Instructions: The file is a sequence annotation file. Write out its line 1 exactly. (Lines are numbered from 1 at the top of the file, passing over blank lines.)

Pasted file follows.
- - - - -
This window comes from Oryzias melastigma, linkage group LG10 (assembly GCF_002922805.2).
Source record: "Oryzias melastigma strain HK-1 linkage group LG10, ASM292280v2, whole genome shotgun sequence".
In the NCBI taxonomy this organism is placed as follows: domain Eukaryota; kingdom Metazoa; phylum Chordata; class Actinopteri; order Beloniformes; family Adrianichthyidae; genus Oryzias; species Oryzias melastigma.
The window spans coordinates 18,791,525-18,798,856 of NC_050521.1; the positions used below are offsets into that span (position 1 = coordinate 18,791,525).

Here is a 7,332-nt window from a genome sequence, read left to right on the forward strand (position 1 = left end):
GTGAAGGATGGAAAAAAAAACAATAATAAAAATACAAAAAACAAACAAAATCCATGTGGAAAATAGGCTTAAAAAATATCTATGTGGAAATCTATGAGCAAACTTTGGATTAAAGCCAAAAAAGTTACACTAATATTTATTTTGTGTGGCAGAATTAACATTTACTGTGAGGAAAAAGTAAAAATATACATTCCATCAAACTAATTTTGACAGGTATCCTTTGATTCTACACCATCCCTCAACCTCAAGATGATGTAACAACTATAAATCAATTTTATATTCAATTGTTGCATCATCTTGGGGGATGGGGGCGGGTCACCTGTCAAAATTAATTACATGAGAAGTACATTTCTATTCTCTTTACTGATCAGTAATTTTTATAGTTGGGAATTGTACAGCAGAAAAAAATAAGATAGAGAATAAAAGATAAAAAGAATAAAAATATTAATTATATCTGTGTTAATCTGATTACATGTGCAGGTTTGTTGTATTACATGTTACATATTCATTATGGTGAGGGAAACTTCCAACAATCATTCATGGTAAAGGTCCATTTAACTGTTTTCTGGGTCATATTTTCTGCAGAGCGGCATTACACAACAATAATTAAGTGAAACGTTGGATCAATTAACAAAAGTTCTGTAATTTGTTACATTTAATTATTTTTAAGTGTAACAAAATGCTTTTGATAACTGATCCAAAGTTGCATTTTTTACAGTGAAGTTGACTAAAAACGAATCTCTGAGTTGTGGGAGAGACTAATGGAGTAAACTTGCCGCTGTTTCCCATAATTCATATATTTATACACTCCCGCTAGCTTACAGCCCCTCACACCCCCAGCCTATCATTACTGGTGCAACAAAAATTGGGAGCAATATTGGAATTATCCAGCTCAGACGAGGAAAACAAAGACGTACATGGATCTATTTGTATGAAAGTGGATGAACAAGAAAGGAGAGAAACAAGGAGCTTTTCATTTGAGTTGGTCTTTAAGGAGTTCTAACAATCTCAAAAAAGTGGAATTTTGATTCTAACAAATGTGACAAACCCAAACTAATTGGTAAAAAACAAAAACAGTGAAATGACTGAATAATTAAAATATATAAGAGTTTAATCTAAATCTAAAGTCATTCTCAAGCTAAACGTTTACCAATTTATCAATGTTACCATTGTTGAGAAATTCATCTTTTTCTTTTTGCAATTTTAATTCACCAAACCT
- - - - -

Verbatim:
This window comes from Oryzias melastigma, linkage group LG10 (assembly GCF_002922805.2).